American Church Leaders Call 'America First' Slogan as 'Heresy'

By Mei Manuel, May 14, 2018 06:05 AM

White House(Pixabay)

Several Christian leaders in the United States are scheduled to march to the White House on May 24 as part of an ecumenical movement aimed to 'reclaiming Jesus'.

The march will launch the Reclaiming Jesus Declaration, which describes the slogan of President Donald Trump, 'America First', as a 'heresy.'

Some of the leaders taking part on the march include Michael Curry, presiding bishop of The Episcopal Church, Walter Brueggemann, theologician, and Jim Wallis, president and founder of Sojouners.

The declaration begins with the warning:

'We are living through perilous and polarizing times as a nation, with a dangerous crisis of moral and political leadership at the highest levels of our government and in our churches. We believe the soul of the nation and the integrity of faith are now at stake.

'It is time to be followers of Jesus before anything else - nationality, political party, race, ethnicity, gender, geography - our identity in Christ precedes every other identity.'

It also warns of politics 'undermining' theology and of government ceasing 'to serve the common good'. It is fiercely critical of developments in US public life, saying: 'We reject the resurgence of white nationalism and racism in our nation on many fronts, including the highest levels of political leadership.'

Signatories also reject 'misogyny, the mistreatment, violent abuse, sexual harassment, and assault of women that has been further revealed in our culture and politics, including our churches, and the oppression of any other child of God'.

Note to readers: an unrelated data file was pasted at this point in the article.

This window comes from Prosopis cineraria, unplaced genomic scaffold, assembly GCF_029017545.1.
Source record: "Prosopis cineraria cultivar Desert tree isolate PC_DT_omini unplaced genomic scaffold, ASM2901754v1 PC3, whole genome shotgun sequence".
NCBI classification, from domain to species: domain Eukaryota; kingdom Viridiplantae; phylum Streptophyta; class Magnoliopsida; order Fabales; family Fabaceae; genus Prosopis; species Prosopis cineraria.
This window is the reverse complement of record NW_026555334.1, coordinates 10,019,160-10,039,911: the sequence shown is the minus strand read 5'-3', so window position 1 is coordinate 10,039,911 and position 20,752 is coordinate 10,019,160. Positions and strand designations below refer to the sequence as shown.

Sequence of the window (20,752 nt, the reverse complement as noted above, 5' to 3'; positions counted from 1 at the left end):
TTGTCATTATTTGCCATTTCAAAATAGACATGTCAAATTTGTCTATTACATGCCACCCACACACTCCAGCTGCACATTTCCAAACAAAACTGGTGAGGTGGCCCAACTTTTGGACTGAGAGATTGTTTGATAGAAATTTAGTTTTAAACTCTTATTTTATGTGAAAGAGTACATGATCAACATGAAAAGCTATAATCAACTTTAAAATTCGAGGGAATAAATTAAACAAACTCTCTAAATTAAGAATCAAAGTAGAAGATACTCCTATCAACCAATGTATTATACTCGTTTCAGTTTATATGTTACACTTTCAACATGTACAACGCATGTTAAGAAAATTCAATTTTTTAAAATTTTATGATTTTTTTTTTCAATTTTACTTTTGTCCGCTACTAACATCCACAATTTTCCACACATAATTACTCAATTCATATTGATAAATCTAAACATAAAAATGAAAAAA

The declaration further criticizes President Trump's agenda and added:

'We strongly deplore the growing attacks on immigrants and refugees, who are being made into cultural and political targets, and we need to remind our churches that God makes the treatment of the "strangers" among us a test of faith (Leviticus 19:33-34). We won't accept the neglect of the well-being of low-income families and children, and we will resist repeated attempts to deny health care to those who most need it. We confess our growing national sin of putting the rich over the poor. We reject the immoral logic of cutting services and programs for the poor while cutting taxes for the rich.'

It also said:

'We reject the practice and pattern of lying that is invading our political and civil life. Politicians, like the rest of us, are human, fallible, sinful, and mortal. But when public lying becomes so persistent that it deliberately tries to change facts for ideological, political, or personal gain, the public accountability to truth is undermined.'

The declaration also condemns nationalism and xenophobia, continuing with a rejection of Trump's campaign slogan: 'We reject "America first" as a theological heresy for followers of Christ. While we share a patriotic love for our country, we reject xenophobic or ethnic nationalism that places one nation over others as a political goal.'

Meanwhile, not all religious leaders in the country were supportive of the movement. The head of the conservative Institute on Religion & Democracy Mark Tooley criticized it through Twitter and said:

'Denouncing political stances as "heresy" is often unwise & confuses categories; prelates most prone to it often are least likely to identify genuinely doctrinal heresy.'

 

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